Problem at Sea is a short story by Agatha Christie which was first published in the U.S. in This Week in January 1936 and in the U.K. in The Strand Magazine in February 1936 (as Poirot and the Crime in Cabin 66). It was later gathered and published in The Regatta Mystery and Other Stories in 1939 in the U.S. In the U.K., the story was part of the a fairly rare collection Poirot Knows the Murderer published in 1946. It was then published as part of the collection Poirot's Early Cases in the U.K. in 1974.
A woman is found dead in her cabin while her cruise ship is docked at Alexandria. Although most of her fellow passengers dislike her, almost nobody is a plausible suspect. Moreover, her cabin door was locked from the inside. How did the killer get in?
(may contain spoilers - click on expand to read)
Hercule Poirot is undergoing the trial of a sea voyage to Egypt, supposedly as a holiday. Not enjoying one bit the motion of the waves, he joins in the conversations of the other passengers. Among them is a General Forbes who is angrily dismissive of a man who calls himself Colonel Clapperton. He states that Clapperton is a former music hall performer who, injured during the war, got himself into a society lady's nursing home and then received her patronage to find him a job at the War Office. The other passengers on the boat are more sympathetic towards Clapperton, particularly as he demonstrates continuing patience with his shrewish and hypochondriac wife, who complains of her heart trouble while at the same time stating that she keeps extremely active, despite her husband's constant entreaties to take life easier. Even Poirot seems to incur her wrath when he responds a little too dryly to her conversation. Somewhat annoyed with him, she marches out of the smoking room where they have been conversing, dropping the contents of her handbag on the way. She leaves behind a piece of paper – a prescription for digitalin.
Two young girls on the boat, Kitty Mooney and Pamela Creegan, take a shine to the Colonel and decide to "rescue" him from his wife. They take him for a walk on the boat deck while his wife plays bridge, a game which the Colonel won't play. Later on, Poirot sees the Colonel demonstrating amazing card tricks to the two young girls who have taken him under their wing. Able to deal out hands of exact suits to the others, the Colonel makes them realise why he won't play cards – he would be able to cheat and win every time – or at least be suspected of doing so – and it would be better for him not to take part.
The boat reaches Alexandria and many of the company go ashore. Mrs Clapperton refuses, shouting to her husband from behind her locked cabin door that she has suffered a bad night and wants to be left alone. When everyone has returned later on, Mrs Clapperton is still not answering her door. A steward opens it for her worried husband and they find the lady dead – stabbed through the heart with a native dagger and money and jewellery stolen. Several bead sellers were allowed on the boat at the port and they are questioned, particularly as one of their wares was found on the floor of the cabin. Poirot though is puzzled: the door to the cabin was locked from within and he cannot see a reason why Mrs Clapperton would open it to a bead seller, nor why such a person would murder her and lay himself so open to suspicion.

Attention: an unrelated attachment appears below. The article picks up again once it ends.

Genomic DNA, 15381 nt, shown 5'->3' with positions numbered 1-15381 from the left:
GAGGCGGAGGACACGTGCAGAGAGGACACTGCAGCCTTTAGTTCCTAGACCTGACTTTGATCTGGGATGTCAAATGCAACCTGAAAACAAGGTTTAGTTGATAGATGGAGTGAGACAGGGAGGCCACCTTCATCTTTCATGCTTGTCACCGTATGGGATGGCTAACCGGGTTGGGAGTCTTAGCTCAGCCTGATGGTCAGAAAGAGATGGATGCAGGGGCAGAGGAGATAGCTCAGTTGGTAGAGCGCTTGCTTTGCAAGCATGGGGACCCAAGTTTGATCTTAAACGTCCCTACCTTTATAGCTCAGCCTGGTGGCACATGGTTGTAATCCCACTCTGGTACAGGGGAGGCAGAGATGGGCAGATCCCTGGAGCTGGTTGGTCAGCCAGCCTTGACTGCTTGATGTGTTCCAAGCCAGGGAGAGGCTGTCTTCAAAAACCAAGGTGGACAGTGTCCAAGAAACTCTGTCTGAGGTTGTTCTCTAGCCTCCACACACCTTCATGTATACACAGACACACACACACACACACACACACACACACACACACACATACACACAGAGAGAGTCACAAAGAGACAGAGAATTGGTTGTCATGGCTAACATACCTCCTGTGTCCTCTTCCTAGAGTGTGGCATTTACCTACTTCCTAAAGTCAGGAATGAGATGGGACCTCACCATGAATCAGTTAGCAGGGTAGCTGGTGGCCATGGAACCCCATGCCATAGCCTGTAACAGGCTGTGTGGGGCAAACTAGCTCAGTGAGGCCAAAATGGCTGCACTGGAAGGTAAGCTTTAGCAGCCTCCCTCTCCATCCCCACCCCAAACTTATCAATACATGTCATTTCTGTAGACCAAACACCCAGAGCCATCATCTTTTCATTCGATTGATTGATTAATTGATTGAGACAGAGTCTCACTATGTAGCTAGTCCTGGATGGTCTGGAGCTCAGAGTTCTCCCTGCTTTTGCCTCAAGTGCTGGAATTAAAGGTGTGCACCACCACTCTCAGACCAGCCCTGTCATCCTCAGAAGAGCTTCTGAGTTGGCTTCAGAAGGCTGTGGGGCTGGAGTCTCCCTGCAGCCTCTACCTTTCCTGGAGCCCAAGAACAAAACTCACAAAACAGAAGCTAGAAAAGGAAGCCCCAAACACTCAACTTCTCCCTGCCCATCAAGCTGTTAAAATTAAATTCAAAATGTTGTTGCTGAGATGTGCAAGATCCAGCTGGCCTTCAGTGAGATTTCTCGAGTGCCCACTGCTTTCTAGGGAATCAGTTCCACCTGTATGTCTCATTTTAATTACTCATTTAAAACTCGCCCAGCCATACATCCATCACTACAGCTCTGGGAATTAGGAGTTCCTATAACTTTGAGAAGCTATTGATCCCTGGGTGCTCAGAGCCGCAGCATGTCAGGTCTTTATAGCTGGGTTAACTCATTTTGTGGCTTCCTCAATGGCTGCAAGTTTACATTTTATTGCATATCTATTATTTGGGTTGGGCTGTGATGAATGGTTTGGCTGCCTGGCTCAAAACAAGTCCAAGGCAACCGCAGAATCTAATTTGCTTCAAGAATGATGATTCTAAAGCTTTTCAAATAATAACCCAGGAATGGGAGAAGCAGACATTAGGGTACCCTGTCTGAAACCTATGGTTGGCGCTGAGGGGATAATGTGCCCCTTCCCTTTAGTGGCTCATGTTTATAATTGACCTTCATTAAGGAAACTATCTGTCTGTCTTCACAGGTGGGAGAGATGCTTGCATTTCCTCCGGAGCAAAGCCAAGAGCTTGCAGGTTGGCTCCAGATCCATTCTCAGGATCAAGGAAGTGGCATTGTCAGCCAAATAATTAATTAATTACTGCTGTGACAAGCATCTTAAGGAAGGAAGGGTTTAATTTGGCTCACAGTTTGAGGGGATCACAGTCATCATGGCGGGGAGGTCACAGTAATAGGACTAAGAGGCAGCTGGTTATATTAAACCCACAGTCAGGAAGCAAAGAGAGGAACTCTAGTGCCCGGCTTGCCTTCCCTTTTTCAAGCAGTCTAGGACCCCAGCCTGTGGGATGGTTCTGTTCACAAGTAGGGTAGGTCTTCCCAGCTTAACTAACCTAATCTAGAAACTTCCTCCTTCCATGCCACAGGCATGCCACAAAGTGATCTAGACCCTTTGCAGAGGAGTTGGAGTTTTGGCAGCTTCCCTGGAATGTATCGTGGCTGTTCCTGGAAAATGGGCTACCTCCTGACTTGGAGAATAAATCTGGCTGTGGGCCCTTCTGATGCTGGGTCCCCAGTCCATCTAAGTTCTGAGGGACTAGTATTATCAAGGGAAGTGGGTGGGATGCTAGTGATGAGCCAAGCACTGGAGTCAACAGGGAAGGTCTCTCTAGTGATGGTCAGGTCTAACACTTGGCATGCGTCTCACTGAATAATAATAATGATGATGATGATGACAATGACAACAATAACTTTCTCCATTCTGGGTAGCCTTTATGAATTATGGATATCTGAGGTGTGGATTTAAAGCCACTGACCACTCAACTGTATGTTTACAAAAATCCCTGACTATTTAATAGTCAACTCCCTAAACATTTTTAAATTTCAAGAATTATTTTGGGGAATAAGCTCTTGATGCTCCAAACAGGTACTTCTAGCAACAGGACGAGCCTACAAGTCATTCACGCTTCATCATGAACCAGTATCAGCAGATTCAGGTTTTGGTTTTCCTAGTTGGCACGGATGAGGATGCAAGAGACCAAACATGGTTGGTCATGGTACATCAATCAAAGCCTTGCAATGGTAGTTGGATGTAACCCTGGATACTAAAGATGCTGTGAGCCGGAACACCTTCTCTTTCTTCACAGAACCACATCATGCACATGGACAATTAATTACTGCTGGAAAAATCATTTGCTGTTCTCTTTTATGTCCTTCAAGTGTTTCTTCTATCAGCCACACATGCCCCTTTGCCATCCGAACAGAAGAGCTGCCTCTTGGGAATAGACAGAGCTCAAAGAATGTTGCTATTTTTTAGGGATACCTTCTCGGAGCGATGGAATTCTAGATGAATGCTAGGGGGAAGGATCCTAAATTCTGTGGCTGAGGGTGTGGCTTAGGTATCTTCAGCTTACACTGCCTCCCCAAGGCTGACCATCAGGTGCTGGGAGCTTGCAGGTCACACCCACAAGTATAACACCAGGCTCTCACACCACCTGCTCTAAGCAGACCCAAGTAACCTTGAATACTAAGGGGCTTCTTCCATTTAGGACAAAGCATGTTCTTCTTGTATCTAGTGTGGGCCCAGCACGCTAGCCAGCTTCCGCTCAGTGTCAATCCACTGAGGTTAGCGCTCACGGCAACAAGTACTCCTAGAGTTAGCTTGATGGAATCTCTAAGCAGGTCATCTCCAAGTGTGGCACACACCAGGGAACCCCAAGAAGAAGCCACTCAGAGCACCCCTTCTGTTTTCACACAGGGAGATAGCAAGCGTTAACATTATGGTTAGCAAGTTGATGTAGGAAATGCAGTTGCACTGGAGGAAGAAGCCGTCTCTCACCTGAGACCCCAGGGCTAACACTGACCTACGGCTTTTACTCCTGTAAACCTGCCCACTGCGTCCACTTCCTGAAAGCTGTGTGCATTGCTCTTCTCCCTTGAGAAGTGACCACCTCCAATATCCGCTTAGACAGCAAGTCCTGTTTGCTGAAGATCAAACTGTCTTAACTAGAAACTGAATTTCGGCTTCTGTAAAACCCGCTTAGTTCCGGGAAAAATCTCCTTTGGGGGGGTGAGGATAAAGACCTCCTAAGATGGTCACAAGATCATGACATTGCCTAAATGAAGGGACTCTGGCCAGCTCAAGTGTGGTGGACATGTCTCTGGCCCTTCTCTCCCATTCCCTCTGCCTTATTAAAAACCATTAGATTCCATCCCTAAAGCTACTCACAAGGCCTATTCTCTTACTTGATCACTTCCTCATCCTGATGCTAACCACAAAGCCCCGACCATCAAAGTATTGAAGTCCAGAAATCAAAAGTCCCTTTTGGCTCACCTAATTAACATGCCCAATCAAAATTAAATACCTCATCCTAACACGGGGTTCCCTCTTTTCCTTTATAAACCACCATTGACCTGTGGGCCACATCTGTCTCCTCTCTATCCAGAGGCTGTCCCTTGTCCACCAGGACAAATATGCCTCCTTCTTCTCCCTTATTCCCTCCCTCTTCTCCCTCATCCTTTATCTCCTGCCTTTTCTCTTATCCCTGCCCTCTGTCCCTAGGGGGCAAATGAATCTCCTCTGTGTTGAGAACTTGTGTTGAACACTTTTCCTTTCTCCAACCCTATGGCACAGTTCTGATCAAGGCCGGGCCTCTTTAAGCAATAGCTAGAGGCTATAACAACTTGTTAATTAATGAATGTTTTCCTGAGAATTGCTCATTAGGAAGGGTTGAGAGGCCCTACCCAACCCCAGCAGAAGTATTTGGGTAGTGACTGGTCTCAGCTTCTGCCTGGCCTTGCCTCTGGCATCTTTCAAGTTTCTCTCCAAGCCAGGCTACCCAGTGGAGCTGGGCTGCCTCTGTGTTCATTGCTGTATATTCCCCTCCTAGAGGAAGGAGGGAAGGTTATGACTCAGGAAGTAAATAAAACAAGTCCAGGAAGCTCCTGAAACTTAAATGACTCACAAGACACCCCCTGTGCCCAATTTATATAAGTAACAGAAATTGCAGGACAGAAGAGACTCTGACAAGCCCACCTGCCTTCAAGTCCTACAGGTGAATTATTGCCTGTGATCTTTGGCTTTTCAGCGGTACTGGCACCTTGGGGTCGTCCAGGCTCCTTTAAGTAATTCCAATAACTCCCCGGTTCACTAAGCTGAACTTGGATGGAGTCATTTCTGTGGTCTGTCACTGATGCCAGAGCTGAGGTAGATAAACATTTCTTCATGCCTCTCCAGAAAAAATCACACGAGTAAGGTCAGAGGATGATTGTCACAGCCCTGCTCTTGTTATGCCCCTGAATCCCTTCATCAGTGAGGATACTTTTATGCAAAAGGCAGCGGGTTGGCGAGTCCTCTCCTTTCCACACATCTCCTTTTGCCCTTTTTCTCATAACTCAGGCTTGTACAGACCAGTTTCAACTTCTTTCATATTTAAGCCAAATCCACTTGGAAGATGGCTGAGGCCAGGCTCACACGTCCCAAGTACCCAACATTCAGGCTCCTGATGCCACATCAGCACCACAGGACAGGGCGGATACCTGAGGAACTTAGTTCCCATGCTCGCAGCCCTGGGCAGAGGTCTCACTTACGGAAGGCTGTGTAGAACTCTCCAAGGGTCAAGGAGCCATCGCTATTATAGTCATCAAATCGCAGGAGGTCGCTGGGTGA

That evening, at Poirot's request, the other passengers are assembled in the lounge. Poirot addresses them and unwraps a ventriloquist's doll which speaks and repeats the words used by Mrs Clapperton from behind the locked cabin door to her husband. The man himself jumps up…and promptly collapses, dead of a heart attack.
Poirot explains: Mrs Clapperton was already dead when her husband, witnessed by Poirot, Kitty and Pamela, heard her "speak" to him from inside the cabin but it was her husband using his music hall act. He showed his card trick to the others to divert attention away from his real skill. Poirot's use of the doll in the lounge was helped by a young girl ( a fellow passenger and the owner of the doll) behind a curtain providing the voice. Poirot is not surprised that Clapperton died of a weak heart – digitalin would have produced symptoms of dilated pupils which he didn't see in Mrs Clapperton but he did see in her husband; the prescription was for him.
- Although it was published as "Poirot and the Crime in Cabin 66" in The Strand, there is no mention of the cabin number in the text, at least not in the text in Poirot's Early Cases.
- The 1936 text in the Strand is slightly longer than the one in Poirot's Early Cases and contains several peripheral paragraphs which were removed when included in the 1974 anthology. Some phrases were also changed.
Agatha Christie's Poirot
- 1936: This Week, The Sunday Star (Washington D.C.), 12 January 1936
- 1936: The Strand Magazine, February 1936 (as "Poirot and the Crime in Cabin 66")
- 1939: The Regatta Mystery and Other Stories, Dodd Mead and Company (New York), 1939
- 1946: Poirot Knows the Murderer, Polybooks (London), 1946 (as "Poirot and the Crime in Cabin 66")
- 1964: Ellery Queen's Mystery Magazine, vol. 43 no. 3, whole no. 244, Mar 1964, as "The Quickness of the Hand".
- 1974: Poirot's Early Cases, Collins Crime Club (London), September 1974, Hardcover, 256 pp; ISBN 0-00-231312-X